Reservoir modeling workflows have remained essentially unchanged for the past decade, facilitated by commercially available software packages such as Petrel and IRAP RMS. These workflows begin with the construction of a geo-cellular reservoir model, in which a largely deterministic structural and stratigraphic framework is used to define the overall reservoir volume, and also zones within the reservoir. A grid is then constructed within each zone, and geostatistical methods are used to populate each grid-cell with a geological indicator (such as facies or rock type) and associated petrophysical properties. The resulting models typically contain several millions to tens of millions of cells, and are typically upscaled onto a coarser grid prior to flow simulation. Despite its ubiquity, there are a number of shortcomings with this workflow, including (but not limited to):

  1. Conventional modeling workflows are slow, often requiring many months from the development of initial model concepts to flow simulation or other outputs.
  2. Conceptual geological models become fixed early in the modelling process, with uncertainty explored using geostatistical methods within the framework of a single conceptual model, rather than across a range of possible geological concepts.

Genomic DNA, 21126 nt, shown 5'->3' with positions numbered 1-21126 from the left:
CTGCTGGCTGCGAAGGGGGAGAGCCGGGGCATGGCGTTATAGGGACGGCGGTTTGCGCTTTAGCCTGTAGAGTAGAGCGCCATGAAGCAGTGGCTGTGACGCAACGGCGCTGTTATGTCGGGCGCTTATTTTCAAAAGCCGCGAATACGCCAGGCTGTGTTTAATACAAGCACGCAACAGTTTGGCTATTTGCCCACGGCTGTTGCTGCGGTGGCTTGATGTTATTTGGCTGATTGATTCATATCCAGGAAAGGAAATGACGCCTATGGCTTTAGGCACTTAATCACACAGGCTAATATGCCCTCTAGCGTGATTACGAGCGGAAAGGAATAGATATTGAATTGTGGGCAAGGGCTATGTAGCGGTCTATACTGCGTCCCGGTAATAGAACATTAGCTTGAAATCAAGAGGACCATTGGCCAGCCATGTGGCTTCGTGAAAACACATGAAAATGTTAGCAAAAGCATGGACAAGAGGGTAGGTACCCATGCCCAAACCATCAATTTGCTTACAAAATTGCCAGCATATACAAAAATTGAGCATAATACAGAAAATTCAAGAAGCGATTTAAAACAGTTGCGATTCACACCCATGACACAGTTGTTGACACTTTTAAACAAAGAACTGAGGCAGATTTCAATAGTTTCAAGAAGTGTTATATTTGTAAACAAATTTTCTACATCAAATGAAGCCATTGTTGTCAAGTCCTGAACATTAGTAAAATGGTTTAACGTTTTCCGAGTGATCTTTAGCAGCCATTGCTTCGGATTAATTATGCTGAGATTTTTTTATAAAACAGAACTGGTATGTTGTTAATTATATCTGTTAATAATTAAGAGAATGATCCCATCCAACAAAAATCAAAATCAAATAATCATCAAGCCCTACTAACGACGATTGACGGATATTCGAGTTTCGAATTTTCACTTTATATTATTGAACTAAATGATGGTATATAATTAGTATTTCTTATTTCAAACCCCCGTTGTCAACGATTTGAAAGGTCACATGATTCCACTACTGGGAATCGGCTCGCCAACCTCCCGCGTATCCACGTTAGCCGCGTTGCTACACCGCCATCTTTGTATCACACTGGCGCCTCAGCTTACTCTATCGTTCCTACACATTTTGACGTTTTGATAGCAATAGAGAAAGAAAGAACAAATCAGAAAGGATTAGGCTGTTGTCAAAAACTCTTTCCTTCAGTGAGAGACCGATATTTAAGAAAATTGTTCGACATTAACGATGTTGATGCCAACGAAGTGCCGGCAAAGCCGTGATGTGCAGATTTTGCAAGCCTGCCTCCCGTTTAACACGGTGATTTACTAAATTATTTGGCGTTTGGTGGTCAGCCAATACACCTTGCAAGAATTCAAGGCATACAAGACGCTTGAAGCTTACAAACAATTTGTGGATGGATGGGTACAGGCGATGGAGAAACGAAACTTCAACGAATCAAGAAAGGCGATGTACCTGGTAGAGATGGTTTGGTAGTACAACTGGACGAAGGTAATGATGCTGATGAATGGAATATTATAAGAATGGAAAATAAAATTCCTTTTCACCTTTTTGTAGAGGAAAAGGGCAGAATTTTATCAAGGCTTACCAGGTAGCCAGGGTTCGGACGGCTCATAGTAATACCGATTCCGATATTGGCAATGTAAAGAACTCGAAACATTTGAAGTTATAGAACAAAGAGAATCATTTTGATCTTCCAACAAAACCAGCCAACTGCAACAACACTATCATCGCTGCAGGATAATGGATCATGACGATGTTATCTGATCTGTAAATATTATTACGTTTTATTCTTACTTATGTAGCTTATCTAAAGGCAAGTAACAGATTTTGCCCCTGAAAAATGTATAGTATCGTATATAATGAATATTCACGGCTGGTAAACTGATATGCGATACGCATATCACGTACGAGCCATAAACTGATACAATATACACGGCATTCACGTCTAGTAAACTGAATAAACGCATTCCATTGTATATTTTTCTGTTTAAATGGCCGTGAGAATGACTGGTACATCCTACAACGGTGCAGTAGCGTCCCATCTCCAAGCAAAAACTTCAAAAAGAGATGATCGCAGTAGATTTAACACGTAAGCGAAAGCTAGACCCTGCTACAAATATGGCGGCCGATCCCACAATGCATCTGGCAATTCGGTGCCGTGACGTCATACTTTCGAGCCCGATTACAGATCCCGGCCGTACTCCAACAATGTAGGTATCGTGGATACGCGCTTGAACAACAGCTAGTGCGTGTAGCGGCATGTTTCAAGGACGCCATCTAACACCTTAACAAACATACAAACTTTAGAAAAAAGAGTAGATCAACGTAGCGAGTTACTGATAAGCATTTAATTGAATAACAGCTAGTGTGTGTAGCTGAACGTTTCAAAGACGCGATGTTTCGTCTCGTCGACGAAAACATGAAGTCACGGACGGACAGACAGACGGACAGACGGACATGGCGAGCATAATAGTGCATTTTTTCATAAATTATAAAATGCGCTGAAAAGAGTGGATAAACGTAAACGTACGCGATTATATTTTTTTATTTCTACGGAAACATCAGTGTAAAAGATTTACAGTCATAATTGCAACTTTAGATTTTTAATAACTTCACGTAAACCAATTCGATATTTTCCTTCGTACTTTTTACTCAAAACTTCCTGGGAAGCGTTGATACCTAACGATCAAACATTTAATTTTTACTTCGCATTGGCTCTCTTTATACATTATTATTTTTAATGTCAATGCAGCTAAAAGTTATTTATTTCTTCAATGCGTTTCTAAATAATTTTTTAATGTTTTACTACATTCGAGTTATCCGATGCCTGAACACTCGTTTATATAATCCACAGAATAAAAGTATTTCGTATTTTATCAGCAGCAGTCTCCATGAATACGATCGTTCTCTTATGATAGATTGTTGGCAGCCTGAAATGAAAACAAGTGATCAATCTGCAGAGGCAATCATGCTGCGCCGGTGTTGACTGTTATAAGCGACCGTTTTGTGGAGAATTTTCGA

3. It is difficult or impossible to rapidly explore a range of conceptual models, and test how these might impact on reservoir behavior.
  4. Geostatistical modeling methods are often non-intuitive, and require inputs that are not closely linked to the underlying geological concept.
  5. Integration across different disciplines is made more difficult by the use of different software tools, and also by different model grid types and resolution (e.g. fine- versus coarse-grids for geological and flow simulation models; unstructured meshes for geomechanical modeling).